You’re Not Supposed to be Miserable

First of all, you beautiful mothercluckers, thank you for sticking with this site in it’s first year through formatting changes and breaks both planned and unplanned.

One of the scary things about taking a long break from posting (or from grad school) is the unassuageable fear that everyone will forget you while you’re gone.

Posting last week for the first time in a long-time, about our values and why rest is important, was both incredibly joyful and incredibly nerve-wracking. It was joyful to ease back into this work that we love and it was nerve-wracking waiting to check the stats and see if anyone would bother checking up on this little website.

Thanks to all of you for sticking with us, sticking around, and checking out our posts. We hope you find value in them.

With that said, we promised you a post about toxic and/or abusive advisors. However, what started out as one post quickly became one very long post going in a million directions. As the post grew and grew in size I realized that I had a series on my hand.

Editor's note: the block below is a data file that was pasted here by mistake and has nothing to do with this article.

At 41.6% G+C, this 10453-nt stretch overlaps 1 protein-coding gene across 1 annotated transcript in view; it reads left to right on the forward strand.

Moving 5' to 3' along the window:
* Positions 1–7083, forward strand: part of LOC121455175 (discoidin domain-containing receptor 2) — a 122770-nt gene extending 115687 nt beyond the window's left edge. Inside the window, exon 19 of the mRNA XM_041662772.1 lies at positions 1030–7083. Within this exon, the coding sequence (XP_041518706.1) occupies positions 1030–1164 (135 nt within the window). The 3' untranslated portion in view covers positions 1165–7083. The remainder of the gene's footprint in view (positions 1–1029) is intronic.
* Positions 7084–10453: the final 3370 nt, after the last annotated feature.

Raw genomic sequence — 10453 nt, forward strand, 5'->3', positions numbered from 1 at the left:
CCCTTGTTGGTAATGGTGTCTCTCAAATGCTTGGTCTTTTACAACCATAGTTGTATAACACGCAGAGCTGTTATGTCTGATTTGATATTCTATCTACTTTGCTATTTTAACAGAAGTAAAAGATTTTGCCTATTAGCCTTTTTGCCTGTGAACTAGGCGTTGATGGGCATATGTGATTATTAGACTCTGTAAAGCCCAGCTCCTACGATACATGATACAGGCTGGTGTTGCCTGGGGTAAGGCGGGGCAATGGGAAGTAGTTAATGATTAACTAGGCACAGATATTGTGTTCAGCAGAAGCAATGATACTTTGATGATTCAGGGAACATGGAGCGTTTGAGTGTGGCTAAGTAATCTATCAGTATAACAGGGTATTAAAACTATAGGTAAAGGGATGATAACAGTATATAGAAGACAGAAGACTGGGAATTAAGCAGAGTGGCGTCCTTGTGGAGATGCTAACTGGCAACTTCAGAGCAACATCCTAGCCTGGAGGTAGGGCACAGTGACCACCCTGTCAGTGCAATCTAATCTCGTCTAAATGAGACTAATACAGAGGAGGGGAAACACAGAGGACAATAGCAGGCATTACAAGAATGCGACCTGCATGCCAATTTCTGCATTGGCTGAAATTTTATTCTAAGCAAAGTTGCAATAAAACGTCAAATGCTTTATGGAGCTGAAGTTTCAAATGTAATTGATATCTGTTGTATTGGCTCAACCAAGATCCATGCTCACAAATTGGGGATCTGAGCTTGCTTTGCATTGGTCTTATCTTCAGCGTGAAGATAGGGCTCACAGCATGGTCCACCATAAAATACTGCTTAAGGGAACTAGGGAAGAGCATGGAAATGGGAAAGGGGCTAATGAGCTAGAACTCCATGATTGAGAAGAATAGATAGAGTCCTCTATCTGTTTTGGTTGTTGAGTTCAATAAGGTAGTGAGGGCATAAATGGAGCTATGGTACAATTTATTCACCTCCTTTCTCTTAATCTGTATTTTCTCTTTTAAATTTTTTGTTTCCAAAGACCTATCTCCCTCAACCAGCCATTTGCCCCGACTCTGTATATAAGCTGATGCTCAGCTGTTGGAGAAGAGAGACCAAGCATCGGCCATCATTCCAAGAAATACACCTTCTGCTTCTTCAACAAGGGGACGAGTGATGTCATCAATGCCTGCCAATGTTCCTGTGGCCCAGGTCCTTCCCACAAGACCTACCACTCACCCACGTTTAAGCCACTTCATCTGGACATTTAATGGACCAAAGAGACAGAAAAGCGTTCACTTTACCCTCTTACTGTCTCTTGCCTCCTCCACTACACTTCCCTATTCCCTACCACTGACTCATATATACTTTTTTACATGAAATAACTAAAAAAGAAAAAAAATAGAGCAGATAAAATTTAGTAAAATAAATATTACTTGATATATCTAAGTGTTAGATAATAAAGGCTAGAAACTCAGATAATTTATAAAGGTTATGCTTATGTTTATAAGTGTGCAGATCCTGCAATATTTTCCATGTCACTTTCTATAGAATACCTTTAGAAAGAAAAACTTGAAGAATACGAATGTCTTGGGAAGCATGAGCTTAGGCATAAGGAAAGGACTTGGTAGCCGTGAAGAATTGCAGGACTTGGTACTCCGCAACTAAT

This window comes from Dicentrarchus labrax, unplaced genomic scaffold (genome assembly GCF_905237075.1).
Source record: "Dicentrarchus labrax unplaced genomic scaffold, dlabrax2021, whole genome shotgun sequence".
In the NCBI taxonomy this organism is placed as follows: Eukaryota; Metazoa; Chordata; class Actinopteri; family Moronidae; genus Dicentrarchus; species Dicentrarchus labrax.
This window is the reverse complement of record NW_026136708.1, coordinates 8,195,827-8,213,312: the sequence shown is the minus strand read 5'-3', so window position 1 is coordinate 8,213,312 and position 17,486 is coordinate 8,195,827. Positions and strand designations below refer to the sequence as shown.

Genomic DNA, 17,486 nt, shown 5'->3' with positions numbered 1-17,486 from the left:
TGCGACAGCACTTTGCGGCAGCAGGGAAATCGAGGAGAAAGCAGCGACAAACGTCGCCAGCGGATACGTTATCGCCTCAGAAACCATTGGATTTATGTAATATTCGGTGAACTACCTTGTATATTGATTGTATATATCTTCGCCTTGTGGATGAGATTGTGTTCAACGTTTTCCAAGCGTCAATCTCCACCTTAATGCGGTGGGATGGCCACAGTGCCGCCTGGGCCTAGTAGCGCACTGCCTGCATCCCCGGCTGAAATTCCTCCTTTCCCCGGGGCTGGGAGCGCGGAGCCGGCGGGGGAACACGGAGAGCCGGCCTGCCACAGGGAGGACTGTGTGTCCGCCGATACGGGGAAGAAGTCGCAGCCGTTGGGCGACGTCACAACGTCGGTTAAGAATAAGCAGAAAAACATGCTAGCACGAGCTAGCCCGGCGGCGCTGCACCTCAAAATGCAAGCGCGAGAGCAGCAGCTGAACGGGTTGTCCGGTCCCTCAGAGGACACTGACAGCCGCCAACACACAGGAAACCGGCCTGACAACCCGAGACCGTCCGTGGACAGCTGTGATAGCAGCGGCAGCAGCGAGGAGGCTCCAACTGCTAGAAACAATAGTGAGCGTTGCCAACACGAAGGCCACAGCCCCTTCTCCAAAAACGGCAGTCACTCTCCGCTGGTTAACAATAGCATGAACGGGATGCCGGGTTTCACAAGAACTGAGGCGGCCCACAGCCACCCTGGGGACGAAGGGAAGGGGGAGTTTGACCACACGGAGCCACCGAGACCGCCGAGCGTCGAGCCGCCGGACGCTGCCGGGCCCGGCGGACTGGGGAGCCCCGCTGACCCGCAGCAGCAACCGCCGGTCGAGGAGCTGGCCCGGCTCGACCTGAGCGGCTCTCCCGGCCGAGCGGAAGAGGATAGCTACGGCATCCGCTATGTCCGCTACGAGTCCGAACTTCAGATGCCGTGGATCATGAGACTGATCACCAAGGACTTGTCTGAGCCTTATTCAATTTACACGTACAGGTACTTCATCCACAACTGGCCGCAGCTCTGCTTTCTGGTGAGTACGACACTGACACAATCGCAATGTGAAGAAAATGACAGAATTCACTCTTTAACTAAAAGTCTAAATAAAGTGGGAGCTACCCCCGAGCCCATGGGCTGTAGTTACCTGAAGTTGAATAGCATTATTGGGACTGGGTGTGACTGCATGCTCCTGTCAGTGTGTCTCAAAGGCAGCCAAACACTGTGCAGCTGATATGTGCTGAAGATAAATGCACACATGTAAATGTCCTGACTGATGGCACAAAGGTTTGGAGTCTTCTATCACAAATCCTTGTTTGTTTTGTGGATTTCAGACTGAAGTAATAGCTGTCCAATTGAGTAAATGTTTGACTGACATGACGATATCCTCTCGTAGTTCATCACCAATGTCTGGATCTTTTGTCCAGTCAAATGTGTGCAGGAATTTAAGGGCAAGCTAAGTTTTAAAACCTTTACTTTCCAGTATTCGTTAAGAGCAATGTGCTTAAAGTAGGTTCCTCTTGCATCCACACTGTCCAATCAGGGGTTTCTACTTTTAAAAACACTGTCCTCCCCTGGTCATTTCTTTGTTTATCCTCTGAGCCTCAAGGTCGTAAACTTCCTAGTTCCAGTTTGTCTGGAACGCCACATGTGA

Happy April, Everyone! We’re talking about abusive advisors!

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This is a subject that we, as a profession, desperately need to have. I have come to believe that the problem is far more widespread than most people think it is and part of that is precisely because we don’t talk about it.

We’re going to begin this series by continuing our conversation on how the power dynamics of academia can be incredibly damaging to grad students even in normal circumstances. We’re then going to transition to actively abusive advisors. Finally, we’ll conclude by talking about what you can do to survive the situation.

 

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